So, you’ve been at your new job for a couple of days and your HR manager is telling you about 401(k) options, life insurance, and all kinds of things that you don’t feel concern you at the moment. While retirement is likely decades away and one of the furthest things from your mind, I’m here to tell you why you should give the idea some attention now and start planning for the future.
Contributions to Your Fund Are Limited
If you haven’t looked much into what a retirement savings account is, there’s a lot that you might not know about where you’re putting your money. This includes both employer-sponsored accounts like a 401(k) or an individual account like an IRA. Starting in 2021, you can contribute a maximum of $19,500 to your 401(k). The IRS allows you to contribute $6,000 to your traditional or Roth IRA.
No matter what kind of retirement account that you’re considering, there are limits to the amount of money that you can contribute each year. This is because the IRS does not tax what you’ve contributed. For example, even if you want to contribute 20% of your $100,000 salary each year, you will be able to put $19,500 into your account. Should you decide that you want to contribute more, you will have to open an additional account like an IRA to take on the remainder of your contributions.
401(k) Matching=Free Money
Many employers offer a 401(k) matching program to encourage employee longevity. This means that they’ll match your annual contributions up to a certain percentage of your salary. The amount that your employer contributes comes at no extra cost to you and is simply free money. Take advantage of this as long as you can and you’re doubling the amount of money you put into your 401(k) each year. This also makes it much easier to reach the maximum allowable threshold.
Interest Builds Over Time
A 401(k) is more than a traditional savings account. The funds that you put into your account will be diversified and put into stocks, bonds, and cash investments. Most accounts will return interest at a rate between 3% and 8%. While this might not sound like much, the longer you have your money in the account the faster it will grow. Your interest will compound year over year and grow faster than you can contribute to it.
Social Security is Not Guaranteed
Yes, every paycheck you get, you’re contributing to Social Security. Yes, you should be getting Social Security payouts after you become eligible and make the decision to start drawing. However, the current Social Security reserves are scheduled to run out by 2034. While people will continue to contribute to this by paying taxes just like you, it’s predicted that it won’t be enough to cover the full amount of benefits for retirees.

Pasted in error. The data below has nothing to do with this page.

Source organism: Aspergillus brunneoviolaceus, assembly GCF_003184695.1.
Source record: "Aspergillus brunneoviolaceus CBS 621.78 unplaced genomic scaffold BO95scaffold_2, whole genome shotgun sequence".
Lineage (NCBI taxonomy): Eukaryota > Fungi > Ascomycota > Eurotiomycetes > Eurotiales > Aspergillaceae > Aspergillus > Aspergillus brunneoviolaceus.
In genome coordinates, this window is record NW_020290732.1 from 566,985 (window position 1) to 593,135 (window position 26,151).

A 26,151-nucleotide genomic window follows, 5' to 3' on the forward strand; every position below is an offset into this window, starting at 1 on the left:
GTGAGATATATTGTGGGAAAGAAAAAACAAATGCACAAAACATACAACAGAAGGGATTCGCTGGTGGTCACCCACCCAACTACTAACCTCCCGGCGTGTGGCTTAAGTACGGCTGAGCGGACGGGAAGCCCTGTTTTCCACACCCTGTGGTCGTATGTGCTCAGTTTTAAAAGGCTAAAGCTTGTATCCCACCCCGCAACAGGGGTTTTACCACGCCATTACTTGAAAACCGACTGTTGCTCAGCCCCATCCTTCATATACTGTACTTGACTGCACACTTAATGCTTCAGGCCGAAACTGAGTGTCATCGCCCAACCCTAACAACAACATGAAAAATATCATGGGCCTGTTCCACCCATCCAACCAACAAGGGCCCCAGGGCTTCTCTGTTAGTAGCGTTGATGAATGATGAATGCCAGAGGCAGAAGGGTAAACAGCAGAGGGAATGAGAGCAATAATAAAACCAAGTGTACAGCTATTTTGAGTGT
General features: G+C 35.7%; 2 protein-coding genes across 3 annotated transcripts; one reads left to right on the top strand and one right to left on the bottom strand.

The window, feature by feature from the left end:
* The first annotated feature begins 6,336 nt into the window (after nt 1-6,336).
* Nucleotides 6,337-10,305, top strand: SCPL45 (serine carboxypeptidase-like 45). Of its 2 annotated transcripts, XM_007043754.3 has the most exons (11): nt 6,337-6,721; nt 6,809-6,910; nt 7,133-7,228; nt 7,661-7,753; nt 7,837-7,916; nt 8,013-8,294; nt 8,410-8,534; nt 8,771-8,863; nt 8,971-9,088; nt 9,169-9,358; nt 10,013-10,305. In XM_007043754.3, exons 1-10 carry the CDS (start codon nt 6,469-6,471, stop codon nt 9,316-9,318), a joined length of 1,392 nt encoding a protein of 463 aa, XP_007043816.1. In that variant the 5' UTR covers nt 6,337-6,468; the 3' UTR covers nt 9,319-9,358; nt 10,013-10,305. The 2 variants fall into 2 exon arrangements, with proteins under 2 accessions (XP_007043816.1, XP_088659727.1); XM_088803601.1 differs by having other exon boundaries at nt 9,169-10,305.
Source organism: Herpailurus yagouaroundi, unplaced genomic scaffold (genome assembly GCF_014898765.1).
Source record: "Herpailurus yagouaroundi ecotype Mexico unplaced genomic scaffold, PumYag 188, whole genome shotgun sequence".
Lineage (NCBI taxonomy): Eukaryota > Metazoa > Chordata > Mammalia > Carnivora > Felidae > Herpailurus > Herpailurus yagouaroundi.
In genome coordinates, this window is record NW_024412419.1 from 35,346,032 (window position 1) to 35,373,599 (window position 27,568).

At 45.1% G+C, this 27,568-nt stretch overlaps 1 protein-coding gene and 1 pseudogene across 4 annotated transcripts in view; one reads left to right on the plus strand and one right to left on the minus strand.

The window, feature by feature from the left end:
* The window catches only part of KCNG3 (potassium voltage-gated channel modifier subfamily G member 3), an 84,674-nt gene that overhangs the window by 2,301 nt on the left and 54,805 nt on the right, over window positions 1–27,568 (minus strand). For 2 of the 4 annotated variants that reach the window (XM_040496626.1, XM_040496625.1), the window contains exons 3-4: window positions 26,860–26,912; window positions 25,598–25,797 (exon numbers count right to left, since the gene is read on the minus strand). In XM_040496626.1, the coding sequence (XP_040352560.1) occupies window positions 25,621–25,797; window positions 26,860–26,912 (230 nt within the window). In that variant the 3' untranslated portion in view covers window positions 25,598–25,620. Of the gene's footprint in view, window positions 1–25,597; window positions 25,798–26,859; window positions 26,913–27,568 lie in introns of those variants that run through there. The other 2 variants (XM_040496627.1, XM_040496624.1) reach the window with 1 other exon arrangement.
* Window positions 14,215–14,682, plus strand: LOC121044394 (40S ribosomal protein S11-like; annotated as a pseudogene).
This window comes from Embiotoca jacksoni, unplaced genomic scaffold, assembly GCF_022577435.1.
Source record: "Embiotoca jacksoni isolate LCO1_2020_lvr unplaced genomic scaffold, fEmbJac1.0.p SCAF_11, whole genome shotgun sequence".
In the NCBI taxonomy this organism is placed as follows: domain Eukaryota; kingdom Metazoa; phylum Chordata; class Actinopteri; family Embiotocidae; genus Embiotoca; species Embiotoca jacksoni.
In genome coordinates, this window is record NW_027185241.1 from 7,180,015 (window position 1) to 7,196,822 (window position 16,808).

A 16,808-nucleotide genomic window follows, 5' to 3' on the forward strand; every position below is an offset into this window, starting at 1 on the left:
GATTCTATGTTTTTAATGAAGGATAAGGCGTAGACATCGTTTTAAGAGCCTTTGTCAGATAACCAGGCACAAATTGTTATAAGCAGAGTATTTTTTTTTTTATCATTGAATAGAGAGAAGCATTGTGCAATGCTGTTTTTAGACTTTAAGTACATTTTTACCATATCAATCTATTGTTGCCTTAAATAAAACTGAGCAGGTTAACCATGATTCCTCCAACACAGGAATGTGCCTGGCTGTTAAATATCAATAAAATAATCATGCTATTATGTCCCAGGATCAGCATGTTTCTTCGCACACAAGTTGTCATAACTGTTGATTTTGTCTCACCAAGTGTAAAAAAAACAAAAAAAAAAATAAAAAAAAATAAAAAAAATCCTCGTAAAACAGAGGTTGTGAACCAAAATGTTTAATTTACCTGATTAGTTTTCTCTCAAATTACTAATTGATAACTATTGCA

What does this mean for you? It means that if you want to retire, you need to make sure that your retirement fund will support you without Social Security. Don’t count on a monthly payout that not only might not be available but won’t be significant if it is.
Avoid Catch-Up Contributions
It was previously mentioned that you can only contribute a specified amount to your retirement fund each year. Fortunately, after the age of 50, you’re allowed to put additional funds into your account as “catch-up contributions.” This amount was raised to $6,500 each year in 2021. This is nice to have as it allows you to put extra money in your retirement account, but it’s also money that you would probably like to have around each year. You can avoid having to do this by starting your 401(k) or IRA contributions early.
Build a More Comfortable Retirement Fund
It’s simple math that the longer you contribute to your retirement fund, the more money you’ll have in it when you get there. You’ll be able to retire more comfortably and do the things that you want to do. If this means traveling the world or playing six rounds of golf each week, you’re more likely to achieve that dream if you start building your retirement nest egg early.
Know Your Options
When you’re thinking about retirement, it’s good to know your options. Know whether you’re going to contribute to a 401(k) or IRA for the entirety of your career, if you’re going to have to continue to work, or if you should seek alternate methods of income. Working a part-time job or renting out a room are common ways seniors make money during retirement.
Additionally, those who are either nearing retirement age or have already reached it have found that a reverse mortgage is an effective way to get a large sum of money to supplement their retirement fund. You can learn more about reverse mortgages and eligibility requirements by speaking with a broker like All Reverse Mortgage.